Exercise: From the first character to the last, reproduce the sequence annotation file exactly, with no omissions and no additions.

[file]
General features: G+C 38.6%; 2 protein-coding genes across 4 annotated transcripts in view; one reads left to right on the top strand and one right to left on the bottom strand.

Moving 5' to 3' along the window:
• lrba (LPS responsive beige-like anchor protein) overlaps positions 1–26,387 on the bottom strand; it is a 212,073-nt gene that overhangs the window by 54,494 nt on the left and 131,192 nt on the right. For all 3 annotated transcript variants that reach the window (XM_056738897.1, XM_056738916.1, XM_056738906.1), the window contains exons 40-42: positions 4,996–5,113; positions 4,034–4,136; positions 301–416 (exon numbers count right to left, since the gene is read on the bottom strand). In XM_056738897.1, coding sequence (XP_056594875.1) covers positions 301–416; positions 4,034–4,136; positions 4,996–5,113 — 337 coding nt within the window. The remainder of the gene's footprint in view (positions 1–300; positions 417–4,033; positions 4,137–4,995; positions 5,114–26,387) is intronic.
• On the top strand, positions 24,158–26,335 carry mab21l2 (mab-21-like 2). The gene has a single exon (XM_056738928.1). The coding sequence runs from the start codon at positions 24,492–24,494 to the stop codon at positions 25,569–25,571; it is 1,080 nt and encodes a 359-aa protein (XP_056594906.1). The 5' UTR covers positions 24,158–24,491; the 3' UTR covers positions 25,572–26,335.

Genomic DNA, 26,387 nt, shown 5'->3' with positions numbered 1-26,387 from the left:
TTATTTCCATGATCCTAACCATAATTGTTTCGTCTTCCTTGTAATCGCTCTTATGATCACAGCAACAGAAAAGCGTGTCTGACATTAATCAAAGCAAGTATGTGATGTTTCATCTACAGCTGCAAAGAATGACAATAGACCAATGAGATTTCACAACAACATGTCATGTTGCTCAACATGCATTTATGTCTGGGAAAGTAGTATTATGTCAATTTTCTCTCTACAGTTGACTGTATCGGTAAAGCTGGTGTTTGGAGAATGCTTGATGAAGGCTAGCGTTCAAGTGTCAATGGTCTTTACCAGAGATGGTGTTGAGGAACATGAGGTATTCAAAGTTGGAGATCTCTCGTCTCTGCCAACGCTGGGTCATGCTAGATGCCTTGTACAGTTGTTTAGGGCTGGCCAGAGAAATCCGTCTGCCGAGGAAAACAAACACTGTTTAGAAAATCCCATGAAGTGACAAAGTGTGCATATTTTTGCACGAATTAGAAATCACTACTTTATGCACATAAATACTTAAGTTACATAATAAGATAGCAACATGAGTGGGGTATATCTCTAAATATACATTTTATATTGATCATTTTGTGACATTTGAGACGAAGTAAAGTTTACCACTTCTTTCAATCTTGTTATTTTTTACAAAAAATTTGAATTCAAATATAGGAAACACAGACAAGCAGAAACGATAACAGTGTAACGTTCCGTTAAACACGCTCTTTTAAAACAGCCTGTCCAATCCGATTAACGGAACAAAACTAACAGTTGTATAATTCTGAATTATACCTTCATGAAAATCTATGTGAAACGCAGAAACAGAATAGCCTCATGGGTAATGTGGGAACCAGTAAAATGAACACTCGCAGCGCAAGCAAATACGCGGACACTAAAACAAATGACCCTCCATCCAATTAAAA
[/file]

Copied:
General features: G+C 38.6%; 2 protein-coding genes across 4 annotated transcripts in view; one reads left to right on the top strand and one right to left on the bottom strand.

Moving 5' to 3' along the window:
• lrba (LPS responsive beige-like anchor protein) overlaps positions 1–26,387 on the bottom strand; it is a 212,073-nt gene that overhangs the window by 54,494 nt on the left and 131,192 nt on the right. For all 3 annotated transcript variants that reach the window (XM_056738897.1, XM_056738916.1, XM_056738906.1), the window contains exons 40-42: positions 4,996–5,113; positions 4,034–4,136; positions 301–416 (exon numbers count right to left, since the gene is read on the bottom strand). In XM_056738897.1, coding sequence (XP_056594875.1) covers positions 301–416; positions 4,034–4,136; positions 4,996–5,113 — 337 coding nt within the window. The remainder of the gene's footprint in view (positions 1–300; positions 417–4,033; positions 4,137–4,995; positions 5,114–26,387) is intronic.
• On the top strand, positions 24,158–26,335 carry mab21l2 (mab-21-like 2). The gene has a single exon (XM_056738928.1). The coding sequence runs from the start codon at positions 24,492–24,494 to the stop codon at positions 25,569–25,571; it is 1,080 nt and encodes a 359-aa protein (XP_056594906.1). The 5' UTR covers positions 24,158–24,491; the 3' UTR covers positions 25,572–26,335.

Genomic DNA, 26,387 nt, shown 5'->3' with positions numbered 1-26,387 from the left:
TTATTTCCATGATCCTAACCATAATTGTTTCGTCTTCCTTGTAATCGCTCTTATGATCACAGCAACAGAAAAGCGTGTCTGACATTAATCAAAGCAAGTATGTGATGTTTCATCTACAGCTGCAAAGAATGACAATAGACCAATGAGATTTCACAACAACATGTCATGTTGCTCAACATGCATTTATGTCTGGGAAAGTAGTATTATGTCAATTTTCTCTCTACAGTTGACTGTATCGGTAAAGCTGGTGTTTGGAGAATGCTTGATGAAGGCTAGCGTTCAAGTGTCAATGGTCTTTACCAGAGATGGTGTTGAGGAACATGAGGTATTCAAAGTTGGAGATCTCTCGTCTCTGCCAACGCTGGGTCATGCTAGATGCCTTGTACAGTTGTTTAGGGCTGGCCAGAGAAATCCGTCTGCCGAGGAAAACAAACACTGTTTAGAAAATCCCATGAAGTGACAAAGTGTGCATATTTTTGCACGAATTAGAAATCACTACTTTATGCACATAAATACTTAAGTTACATAATAAGATAGCAACATGAGTGGGGTATATCTCTAAATATACATTTTATATTGATCATTTTGTGACATTTGAGACGAAGTAAAGTTTACCACTTCTTTCAATCTTGTTATTTTTTACAAAAAATTTGAATTCAAATATAGGAAACACAGACAAGCAGAAACGATAACAGTGTAACGTTCCGTTAAACACGCTCTTTTAAAACAGCCTGTCCAATCCGATTAACGGAACAAAACTAACAGTTGTATAATTCTGAATTATACCTTCATGAAAATCTATGTGAAACGCAGAAACAGAATAGCCTCATGGGTAATGTGGGAACCAGTAAAATGAACACTCGCAGCGCAAGCAAATACGCGGACACTAAAACAAATGACCCTCCATCCAATTAAAA